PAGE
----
Updated: Apr 29
CBRCanada welcomes Michigan State University as our first international member! In an interview with Dr. Laurie Van Egern, Interim Associate Provost for University Outreach and Engagement, we learn why they became a CBRCanada member and a few examples of community based research at MSU.
1. What made Michigan State University interested in signing up for CBRCanada membership?
We have been following CBRCanada for the last few years. Engaged scholarship is embedded in our university and we are a member of several engaged scholarship organizations. CBRCanada is unique in that it emphasizes how to deeply engage with communities, especially Indigenous communities. A number of our researchers work with Indigenous communities, and we look forward to gaining expertise from CBRCanada in that area. We are looking forward to strengthening our partnerships, as there is a groundswell among our faculty, staff, and students to collaborate across borders. We look to Canada and other countries to learn from their work. We were delighted to have a conversation about CBRCanada membership and now we are integrating CBRCanada opportunities with the support we give to faculty, staff, students, and researchers.
Community-engaged research is expanding across disciplines, and we are intentional about supporting this approach across disciplines, not to exclude areas based on their traditional approach. The more input academic researchers seek from the community, the more relevant the research will be to the community, and ultimately, the results will be more impactful. The partnership is integral to the work of research.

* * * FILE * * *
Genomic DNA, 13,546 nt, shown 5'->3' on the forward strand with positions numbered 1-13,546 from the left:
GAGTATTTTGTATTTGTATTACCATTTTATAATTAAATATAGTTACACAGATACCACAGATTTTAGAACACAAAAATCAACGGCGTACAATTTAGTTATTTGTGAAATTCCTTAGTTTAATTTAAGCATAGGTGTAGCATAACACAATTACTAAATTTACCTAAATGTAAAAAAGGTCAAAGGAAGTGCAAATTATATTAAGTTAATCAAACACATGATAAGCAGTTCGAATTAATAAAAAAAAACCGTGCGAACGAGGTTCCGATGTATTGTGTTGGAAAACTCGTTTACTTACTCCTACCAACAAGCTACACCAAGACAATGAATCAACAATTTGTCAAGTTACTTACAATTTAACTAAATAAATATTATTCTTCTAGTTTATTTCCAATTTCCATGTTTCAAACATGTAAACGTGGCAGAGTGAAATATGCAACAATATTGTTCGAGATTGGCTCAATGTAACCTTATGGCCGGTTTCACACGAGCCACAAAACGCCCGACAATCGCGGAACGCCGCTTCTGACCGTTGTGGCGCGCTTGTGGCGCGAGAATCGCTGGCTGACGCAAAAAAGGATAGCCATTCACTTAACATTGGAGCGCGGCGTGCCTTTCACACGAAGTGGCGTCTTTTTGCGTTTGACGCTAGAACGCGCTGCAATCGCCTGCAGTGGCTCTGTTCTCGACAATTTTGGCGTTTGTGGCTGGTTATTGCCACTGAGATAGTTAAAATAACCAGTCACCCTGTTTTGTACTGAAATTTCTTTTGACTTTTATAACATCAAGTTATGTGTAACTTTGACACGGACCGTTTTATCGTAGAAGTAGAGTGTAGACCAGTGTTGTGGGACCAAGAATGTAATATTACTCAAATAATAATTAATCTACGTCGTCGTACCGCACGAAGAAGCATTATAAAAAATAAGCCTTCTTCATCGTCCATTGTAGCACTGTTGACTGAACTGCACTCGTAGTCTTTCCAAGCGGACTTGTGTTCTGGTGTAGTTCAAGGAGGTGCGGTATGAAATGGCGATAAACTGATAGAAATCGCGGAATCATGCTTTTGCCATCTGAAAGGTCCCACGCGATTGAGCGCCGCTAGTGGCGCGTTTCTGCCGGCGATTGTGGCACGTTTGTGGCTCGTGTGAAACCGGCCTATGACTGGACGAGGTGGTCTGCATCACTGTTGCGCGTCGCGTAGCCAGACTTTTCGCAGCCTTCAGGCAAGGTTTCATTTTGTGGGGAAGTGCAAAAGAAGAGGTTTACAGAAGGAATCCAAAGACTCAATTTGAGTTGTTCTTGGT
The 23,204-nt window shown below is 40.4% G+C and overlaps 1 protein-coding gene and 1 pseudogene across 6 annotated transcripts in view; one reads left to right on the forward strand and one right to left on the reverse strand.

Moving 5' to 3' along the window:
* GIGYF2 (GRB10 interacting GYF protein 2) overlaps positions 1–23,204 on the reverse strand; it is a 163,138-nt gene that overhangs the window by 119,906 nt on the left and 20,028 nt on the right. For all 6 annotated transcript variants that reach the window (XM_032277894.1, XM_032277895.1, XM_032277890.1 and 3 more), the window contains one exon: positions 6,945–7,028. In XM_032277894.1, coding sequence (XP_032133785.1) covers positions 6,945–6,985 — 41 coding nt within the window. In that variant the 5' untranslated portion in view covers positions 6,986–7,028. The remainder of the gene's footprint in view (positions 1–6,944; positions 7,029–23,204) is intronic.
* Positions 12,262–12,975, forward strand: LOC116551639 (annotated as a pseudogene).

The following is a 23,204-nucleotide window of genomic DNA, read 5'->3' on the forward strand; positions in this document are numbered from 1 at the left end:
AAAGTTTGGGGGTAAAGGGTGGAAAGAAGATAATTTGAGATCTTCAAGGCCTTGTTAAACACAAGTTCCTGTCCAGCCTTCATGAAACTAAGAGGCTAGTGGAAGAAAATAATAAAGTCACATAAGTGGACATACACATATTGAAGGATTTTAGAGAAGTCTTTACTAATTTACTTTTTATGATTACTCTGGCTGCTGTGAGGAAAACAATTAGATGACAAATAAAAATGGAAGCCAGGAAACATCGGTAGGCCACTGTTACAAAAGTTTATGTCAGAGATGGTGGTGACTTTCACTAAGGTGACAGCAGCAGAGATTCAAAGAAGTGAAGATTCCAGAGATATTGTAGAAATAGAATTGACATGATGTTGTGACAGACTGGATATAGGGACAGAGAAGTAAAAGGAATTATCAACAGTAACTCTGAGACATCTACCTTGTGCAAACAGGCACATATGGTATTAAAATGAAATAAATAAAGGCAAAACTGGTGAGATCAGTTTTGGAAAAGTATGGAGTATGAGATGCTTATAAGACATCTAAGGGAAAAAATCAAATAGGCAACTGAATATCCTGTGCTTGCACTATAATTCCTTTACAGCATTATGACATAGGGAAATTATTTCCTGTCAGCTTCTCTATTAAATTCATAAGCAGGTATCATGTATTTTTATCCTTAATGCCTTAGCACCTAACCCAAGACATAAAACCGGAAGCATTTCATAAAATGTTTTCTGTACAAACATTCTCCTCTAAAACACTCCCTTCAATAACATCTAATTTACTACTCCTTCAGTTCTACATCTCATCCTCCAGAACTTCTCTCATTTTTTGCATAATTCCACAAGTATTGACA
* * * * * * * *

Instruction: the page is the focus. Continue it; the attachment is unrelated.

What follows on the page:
2. Please share a few examples of community-based research projects at MSU.
The Flint Centre for Health Equity Solutions – A centre that addresses health equity in a place that is known for health issues and systemic racism. Every project has an academic and community principal investigator who are well-versed in community-based research. They created a partnership with public health researchers, policymakers, community organizations, and faith-based partners. The intervention research projects investigate obesity, cardiovascular disease, substance abuse and mental illness to prevent chronic health problems in families. They have transparent budgets and the community provides input on how the funds should be spent.
Military families and trauma – Dr. Adrian Blow from the department of Human Development and Family Studies is working with the Michigan Army National Guard, Veterans Affairs, medical schools, and health institutes to address the challenges of re-integration after serving in the military. When returning to civilian life, military members may face isolation and mental health issues. They have created a peer support program and care provider program to provide mental health supports.
The Detroit Sexual Assault Kit Action-Research Project – This project is led by Dr. Rebecca Campbell in the Psychology department in partnership with the Wayne County prosecutor’s office. In Detroit about 11,000 sexual assault kits were found in storage that had never been analyzed. This project is developing best practices for untested sexual assault kits. They developed testing procedures and created trauma-informed programming to support survivors.
Participatory modeling for urban food systems – Faculty members from our College of Agriculture and Natural Resources along with the department of community sustainability are developing participatory modeling for urban food systems. Community members, local food system experts, local government, and academic researchers use modelling strategies to see what changes need to be made to increase equitable access to food systems.